A few weeks ago, I published a blog post about what brands can learn from Weatherspoons. In that post, I apologised to anyone taking part in Dry January, who may have felt envious from the talk of alcohol. I also said I’d make it up them.
Since Dry January ends tomorrow, I decided to do that now. So read on to learn about a study from issue 3102 of New Scientist, written by Helen Thomson, about how alcohol can improve your creativity.
Also, please drink responsibly.
According to an experiment carried out by Andrew Jarosz of Mississippi State University, Starkville, and several of his colleagues, a small tipple of alcohol “makes it easier to solve problems that require creative solutions.”
They had 40 men complete a series of memory tests. The men were then put into pairs with similar working memory capacities. One of each pair drank a vodka and cranberry. Both of them were then asked to solve a series of word problems.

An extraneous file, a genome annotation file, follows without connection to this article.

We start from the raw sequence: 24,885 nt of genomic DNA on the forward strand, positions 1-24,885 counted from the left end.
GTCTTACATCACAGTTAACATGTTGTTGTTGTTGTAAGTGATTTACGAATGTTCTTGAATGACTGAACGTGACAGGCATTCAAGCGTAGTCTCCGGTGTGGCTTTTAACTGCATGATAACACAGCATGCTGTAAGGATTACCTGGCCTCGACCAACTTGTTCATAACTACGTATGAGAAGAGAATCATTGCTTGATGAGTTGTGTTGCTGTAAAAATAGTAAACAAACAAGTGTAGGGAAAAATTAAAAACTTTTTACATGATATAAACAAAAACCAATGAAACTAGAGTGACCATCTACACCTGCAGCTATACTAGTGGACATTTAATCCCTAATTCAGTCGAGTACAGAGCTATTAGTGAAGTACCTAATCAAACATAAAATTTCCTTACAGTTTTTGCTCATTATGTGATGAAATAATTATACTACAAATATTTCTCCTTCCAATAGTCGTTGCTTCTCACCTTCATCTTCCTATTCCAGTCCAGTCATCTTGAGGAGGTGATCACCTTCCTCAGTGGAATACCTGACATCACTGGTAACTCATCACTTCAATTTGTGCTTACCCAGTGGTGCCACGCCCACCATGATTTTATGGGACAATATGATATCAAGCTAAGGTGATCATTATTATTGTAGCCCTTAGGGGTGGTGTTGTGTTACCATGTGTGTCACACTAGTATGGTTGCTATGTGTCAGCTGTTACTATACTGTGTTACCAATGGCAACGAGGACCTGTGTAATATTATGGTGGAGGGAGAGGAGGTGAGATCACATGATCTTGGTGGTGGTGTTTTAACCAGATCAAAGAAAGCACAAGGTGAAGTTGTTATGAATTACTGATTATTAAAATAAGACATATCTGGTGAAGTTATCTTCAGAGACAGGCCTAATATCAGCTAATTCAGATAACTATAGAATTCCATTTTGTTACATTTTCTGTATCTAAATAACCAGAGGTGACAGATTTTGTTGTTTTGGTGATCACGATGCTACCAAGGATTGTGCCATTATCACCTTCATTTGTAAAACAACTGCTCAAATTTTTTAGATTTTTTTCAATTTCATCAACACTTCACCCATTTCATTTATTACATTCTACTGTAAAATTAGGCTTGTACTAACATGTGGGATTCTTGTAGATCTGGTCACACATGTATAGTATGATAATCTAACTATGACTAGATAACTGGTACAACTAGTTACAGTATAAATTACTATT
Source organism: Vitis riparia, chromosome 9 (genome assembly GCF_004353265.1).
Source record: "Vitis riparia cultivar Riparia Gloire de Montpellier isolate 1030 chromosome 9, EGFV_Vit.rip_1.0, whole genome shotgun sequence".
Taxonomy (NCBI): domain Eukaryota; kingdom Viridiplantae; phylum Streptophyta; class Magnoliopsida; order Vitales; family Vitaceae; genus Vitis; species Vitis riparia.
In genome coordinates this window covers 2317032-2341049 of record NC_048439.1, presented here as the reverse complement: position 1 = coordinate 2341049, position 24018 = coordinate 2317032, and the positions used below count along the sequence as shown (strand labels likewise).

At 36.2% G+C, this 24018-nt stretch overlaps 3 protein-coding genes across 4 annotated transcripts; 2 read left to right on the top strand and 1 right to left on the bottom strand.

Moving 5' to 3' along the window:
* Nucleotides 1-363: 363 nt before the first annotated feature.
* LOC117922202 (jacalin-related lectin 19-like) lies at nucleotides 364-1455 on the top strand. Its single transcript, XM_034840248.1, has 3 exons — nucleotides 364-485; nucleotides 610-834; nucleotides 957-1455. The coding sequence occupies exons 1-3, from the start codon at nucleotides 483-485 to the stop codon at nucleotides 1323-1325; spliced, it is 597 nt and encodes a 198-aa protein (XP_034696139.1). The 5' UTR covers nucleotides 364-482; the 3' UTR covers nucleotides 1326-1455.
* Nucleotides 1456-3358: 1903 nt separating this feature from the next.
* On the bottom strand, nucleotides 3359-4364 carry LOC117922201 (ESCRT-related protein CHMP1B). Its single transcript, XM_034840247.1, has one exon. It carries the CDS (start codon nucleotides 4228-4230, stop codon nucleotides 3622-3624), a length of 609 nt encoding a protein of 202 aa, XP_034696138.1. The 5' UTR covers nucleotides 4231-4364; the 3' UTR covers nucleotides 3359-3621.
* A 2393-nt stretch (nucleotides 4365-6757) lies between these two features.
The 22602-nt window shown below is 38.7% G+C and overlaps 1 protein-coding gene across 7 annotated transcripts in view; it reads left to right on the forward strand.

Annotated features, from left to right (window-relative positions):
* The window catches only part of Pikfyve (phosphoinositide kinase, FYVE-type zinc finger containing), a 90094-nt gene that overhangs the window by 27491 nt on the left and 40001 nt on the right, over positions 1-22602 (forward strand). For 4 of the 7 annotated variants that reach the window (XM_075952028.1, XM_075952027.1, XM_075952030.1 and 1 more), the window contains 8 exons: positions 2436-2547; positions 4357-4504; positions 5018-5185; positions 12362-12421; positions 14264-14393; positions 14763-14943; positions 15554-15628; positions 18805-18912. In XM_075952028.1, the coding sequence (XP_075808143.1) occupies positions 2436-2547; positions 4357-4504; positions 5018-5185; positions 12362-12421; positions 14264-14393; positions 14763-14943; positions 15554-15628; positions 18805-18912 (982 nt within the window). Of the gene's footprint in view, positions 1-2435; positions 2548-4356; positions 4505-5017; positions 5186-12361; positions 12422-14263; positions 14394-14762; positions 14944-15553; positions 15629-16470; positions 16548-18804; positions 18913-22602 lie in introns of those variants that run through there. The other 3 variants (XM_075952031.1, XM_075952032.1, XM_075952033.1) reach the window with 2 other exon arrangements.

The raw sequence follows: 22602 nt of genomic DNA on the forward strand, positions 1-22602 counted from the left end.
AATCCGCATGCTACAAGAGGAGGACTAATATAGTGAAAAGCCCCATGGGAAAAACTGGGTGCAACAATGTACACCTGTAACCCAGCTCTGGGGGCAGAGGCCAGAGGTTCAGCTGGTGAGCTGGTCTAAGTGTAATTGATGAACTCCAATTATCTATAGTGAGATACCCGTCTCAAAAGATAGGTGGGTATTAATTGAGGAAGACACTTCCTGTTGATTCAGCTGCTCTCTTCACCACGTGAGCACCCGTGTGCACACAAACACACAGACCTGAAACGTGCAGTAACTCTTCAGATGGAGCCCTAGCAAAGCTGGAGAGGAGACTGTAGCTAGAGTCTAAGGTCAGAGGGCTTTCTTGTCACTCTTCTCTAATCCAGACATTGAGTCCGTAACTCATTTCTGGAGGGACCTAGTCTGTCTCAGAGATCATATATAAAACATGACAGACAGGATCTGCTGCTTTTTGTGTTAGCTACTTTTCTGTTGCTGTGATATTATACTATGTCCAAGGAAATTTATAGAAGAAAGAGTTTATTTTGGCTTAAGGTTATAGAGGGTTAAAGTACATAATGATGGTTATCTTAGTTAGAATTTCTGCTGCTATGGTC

Those who drank “were better at solving problems that required thinking outside of the box.”
Why was this? Well, the theory is alcohol reduces our working memory capacity, or our “ability to focus on one thing rather than blocking out peripheral information.”
When we lower these walls, “your mind can wander, making novel connections that can otherwise be overlooked.”
Get out of your head
You hear a lot about how spending time away from your desk or computer screen is essential for creativity. And about how the idea process mostly happens away from your place of work, when you’re not trying to focus so hard on one task.
This gets a mention in copywriter Andy Maslen’s Write to Sell, and advertiser James Webb Young’s A Technique for Producing Ideas.
We won’t think of a miracle by staying inside our own heads. If we want to be more creative, we need to let our minds wander, so they can make “novel connections” between the things we usually overlook.
Other good things
A small amount of alcohol may be good for our creativity, but what else is? If you know of anything, please share it in the comments section below.